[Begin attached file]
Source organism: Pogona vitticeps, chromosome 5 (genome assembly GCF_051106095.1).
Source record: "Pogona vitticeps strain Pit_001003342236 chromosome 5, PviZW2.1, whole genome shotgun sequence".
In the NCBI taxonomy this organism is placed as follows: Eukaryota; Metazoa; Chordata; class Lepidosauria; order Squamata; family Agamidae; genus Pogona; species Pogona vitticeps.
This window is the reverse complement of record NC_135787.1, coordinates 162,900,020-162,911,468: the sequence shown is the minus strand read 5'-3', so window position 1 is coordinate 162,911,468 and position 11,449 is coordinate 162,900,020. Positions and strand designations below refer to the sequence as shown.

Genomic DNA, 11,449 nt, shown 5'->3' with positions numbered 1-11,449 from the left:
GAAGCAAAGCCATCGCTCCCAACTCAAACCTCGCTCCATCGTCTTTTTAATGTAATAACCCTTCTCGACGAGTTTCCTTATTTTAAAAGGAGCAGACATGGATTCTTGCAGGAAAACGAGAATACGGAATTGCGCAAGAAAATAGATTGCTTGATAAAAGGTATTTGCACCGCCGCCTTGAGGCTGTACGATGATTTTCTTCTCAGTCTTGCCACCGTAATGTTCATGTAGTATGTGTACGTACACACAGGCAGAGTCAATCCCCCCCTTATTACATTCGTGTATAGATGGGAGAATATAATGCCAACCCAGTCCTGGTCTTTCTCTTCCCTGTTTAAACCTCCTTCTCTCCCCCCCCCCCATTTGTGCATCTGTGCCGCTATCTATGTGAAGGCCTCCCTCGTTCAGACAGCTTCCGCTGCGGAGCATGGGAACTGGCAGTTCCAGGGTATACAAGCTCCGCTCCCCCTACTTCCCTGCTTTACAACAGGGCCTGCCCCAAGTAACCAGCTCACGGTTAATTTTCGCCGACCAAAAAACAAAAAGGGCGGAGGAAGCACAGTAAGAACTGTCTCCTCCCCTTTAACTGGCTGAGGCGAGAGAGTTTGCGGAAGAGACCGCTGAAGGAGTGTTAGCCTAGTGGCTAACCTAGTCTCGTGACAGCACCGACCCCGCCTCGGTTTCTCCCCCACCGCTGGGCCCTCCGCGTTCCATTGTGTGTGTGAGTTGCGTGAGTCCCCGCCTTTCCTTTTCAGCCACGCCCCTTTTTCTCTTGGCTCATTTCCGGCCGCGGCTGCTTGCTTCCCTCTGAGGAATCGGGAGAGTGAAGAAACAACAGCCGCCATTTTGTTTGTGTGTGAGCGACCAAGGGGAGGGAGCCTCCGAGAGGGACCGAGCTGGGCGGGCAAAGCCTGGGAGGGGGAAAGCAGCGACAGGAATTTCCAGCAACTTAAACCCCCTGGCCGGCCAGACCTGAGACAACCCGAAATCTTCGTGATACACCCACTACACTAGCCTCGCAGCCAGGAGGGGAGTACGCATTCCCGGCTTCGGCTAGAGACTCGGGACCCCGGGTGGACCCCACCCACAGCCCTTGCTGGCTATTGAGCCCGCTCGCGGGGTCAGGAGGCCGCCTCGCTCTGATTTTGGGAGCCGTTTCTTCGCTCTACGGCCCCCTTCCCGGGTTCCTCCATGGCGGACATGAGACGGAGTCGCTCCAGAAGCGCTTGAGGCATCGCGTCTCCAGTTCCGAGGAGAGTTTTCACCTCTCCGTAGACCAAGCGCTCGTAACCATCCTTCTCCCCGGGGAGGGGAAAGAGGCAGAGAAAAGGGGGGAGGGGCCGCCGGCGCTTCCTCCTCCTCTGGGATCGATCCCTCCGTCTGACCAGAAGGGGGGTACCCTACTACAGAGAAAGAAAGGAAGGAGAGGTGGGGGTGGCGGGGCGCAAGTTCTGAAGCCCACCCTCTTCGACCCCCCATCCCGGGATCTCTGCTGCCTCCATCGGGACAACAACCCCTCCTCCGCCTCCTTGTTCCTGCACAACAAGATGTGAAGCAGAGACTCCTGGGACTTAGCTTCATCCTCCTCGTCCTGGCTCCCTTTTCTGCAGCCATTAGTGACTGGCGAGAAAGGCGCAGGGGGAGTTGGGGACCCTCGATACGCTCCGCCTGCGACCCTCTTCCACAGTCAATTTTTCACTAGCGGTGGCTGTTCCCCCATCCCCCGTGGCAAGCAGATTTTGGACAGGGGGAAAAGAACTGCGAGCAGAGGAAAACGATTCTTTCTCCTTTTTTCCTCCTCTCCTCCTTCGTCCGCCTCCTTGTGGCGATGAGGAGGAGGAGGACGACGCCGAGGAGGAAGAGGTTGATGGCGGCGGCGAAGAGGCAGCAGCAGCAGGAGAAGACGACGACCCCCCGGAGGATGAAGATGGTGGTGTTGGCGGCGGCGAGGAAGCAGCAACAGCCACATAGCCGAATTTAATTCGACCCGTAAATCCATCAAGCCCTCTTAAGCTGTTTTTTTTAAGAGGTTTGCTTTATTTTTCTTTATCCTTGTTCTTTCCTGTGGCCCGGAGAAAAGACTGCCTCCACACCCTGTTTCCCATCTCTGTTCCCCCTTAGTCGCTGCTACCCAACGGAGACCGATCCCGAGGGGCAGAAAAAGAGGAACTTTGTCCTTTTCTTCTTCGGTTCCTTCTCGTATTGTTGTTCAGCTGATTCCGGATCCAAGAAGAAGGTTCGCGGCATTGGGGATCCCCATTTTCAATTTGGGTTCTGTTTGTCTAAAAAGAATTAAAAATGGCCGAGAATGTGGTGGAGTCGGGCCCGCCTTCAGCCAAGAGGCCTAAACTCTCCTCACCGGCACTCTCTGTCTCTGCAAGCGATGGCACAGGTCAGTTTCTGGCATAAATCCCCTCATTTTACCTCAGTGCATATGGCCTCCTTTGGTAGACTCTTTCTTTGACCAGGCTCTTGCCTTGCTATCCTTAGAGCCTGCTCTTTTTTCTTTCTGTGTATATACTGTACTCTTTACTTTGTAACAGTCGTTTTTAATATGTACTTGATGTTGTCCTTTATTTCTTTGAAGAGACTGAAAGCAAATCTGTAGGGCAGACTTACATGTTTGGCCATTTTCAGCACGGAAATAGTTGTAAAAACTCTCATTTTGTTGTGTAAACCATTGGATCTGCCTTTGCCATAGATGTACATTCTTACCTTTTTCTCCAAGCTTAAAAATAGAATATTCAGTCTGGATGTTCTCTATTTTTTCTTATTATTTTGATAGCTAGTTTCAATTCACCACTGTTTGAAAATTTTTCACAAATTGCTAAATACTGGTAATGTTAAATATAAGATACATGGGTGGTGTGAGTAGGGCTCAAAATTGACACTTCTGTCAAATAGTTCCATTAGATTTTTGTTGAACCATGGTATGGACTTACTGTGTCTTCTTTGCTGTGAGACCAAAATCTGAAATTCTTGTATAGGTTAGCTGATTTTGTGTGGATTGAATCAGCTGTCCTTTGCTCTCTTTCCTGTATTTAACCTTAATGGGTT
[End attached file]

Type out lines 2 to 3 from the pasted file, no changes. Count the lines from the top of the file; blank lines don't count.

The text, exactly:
Source record: "Pogona vitticeps strain Pit_001003342236 chromosome 5, PviZW2.1, whole genome shotgun sequence".
In the NCBI taxonomy this organism is placed as follows: Eukaryota; Metazoa; Chordata; class Lepidosauria; order Squamata; family Agamidae; genus Pogona; species Pogona vitticeps.